People do not have money for cinema pleasure when they are paid considerable less than average. If they exist on 3-5% of the financial assets poor to rich, quadruple unemployment,less money for education, fewer promotions, less ownership, no property appreciation, disparate impact in infant mortality and courts, health and so on—-entertainment takes a back seat.

Some families get ahead traditionally in America via who you know, connections, inheritance all via marriage—but this was completely outlawed for blacks until about 1968—it was not legal to marry someone in the general society.

45 years later,2013, very few Caucasian men today in US even in 2013 marry African American women although her family might have been solders fighting alongside of George Washington in a pivotal battle of the revolutionary war. Instead, it is 30 times as likely for a Caucasian man to marry a foreign born Asian woman from a communist country who may have an accent when they speak English than marry an African-American woman whose family has been defending the USA for centuries and helped build it for 400 years. Although African-Americans are one of the highest groups putting themselves at risk in the military—maybe due to a lack of opportunity, they are still not welcome in many families. People lament the old movie theater but do not lament the lack of diversity in they’re families.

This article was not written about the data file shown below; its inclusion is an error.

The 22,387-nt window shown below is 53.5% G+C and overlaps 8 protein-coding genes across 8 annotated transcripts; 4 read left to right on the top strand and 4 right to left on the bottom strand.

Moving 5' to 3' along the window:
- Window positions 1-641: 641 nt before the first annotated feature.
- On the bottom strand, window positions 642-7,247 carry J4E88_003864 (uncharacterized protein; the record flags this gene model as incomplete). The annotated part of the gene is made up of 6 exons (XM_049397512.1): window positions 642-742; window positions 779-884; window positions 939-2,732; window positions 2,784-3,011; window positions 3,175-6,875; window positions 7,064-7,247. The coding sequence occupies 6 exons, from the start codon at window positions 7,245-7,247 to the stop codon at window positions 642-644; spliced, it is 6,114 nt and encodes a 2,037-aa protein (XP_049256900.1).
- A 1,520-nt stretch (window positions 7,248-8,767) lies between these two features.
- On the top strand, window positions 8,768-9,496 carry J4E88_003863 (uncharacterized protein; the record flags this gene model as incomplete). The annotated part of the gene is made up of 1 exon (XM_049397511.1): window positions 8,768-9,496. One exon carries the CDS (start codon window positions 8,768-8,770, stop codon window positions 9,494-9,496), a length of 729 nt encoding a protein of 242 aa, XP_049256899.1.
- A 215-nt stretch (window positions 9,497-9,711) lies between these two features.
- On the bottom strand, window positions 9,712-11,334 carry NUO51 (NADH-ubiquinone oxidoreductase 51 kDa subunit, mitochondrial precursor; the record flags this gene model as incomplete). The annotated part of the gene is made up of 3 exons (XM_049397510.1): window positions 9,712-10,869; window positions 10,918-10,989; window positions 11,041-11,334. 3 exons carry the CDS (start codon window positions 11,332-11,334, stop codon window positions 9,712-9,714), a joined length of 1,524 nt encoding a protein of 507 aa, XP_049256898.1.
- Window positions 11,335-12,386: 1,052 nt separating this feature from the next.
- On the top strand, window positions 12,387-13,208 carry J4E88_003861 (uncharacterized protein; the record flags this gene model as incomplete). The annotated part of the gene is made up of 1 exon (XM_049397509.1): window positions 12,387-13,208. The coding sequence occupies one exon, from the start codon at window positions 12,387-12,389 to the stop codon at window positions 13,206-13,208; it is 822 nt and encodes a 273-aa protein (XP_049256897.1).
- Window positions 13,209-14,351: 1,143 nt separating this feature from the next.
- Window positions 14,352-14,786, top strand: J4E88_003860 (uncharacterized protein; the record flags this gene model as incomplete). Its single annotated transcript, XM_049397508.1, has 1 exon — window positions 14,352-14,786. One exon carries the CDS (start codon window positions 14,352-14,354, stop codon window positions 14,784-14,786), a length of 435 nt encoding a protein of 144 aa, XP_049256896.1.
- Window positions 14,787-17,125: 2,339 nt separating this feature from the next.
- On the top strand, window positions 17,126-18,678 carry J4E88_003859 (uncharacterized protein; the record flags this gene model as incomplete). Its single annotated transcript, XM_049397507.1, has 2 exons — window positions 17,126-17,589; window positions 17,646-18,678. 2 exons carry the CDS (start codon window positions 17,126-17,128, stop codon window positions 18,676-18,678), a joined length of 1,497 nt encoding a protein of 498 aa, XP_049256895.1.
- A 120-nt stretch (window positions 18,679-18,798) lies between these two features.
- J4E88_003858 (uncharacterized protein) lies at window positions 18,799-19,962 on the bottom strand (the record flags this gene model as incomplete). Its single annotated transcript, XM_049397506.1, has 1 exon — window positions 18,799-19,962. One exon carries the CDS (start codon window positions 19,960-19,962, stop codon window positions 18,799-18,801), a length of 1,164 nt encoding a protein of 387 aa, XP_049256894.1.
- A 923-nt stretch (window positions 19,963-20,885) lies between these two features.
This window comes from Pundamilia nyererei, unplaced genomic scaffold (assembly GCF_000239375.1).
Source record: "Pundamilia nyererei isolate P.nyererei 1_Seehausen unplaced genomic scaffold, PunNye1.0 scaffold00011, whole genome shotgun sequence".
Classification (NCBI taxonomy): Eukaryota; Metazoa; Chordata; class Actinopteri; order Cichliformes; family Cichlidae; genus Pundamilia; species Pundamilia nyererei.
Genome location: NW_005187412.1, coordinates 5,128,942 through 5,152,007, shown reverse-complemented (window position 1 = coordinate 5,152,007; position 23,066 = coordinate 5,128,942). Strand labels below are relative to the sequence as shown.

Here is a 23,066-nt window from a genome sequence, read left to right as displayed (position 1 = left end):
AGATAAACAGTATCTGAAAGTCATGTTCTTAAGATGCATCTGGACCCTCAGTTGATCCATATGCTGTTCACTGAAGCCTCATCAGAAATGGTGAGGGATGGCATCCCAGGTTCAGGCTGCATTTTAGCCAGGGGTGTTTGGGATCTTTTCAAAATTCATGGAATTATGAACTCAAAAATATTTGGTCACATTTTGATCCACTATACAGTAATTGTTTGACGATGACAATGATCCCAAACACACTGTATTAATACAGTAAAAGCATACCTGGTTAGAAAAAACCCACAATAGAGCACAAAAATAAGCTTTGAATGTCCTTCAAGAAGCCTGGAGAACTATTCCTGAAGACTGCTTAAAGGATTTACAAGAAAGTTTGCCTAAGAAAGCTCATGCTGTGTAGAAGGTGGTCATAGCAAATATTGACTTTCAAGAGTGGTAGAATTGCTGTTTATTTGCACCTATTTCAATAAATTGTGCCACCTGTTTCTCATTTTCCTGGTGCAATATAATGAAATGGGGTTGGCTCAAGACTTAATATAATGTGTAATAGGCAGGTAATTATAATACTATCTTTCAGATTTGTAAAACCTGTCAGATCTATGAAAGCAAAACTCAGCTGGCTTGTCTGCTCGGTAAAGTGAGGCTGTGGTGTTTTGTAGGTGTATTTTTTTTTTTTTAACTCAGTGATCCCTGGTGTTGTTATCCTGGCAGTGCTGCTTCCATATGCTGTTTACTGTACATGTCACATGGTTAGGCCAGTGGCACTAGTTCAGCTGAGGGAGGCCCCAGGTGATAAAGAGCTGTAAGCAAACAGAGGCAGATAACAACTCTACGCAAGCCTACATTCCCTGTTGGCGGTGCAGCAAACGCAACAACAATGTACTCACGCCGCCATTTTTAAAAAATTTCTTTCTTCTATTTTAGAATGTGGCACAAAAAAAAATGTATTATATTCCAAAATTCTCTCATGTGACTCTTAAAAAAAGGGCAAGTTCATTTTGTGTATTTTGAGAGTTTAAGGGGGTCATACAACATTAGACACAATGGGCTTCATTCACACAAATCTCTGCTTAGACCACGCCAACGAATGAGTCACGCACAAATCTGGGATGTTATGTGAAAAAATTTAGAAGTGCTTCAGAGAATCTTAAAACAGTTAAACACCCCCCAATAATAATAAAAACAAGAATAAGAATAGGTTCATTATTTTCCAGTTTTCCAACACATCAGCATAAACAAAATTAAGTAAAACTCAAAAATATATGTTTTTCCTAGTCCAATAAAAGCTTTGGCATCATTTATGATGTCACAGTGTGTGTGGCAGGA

Resources are not passing via marriage. With artificially limited money and the general population not moving into North St. Louis, the typical wealth accumulation method via property appreciation –is cut off from blacks in North St. Louis. Normal upward movement is blocked for 85%. The ghetto is an artificial creation, by the wider society that has caused depredation and raised a high economic invisible wall-force field.

Cinema movie houses like thousands of things were cut off. The deprivation is so high you could see families out on Sunday—dismantling buildings, taking the bricks to sell. A cinematic view looking like something out of the 1860’s, women, children, mom and dad in dusty old clothes.At night, the preditors, vampires and scavengers came out —because the wider society had locked them all inside—with 3%-5% of what they had to live on. So, yes this compression—-created violence.

African –Americans per the Urban League’s 50 year study 2013-1963 “I have a Dream Speech” report find that after 50 years and the entire civil rights movement—-blacks like those pushed into North St. Louis only had an increase in income in 50 years of 7%. What blacks were making as maids and porters in 1963, as a group in income they have advanced 7% from their old position—not much in 50 years. Remember blacks came out of the South in large numbers to work at the defense plants during WWII when the US was afraid of losing when pressed between Japan and Germany. Many of the plants had been converted but were shut down into the 1960’s and very early 1970’s. No jobs = no money.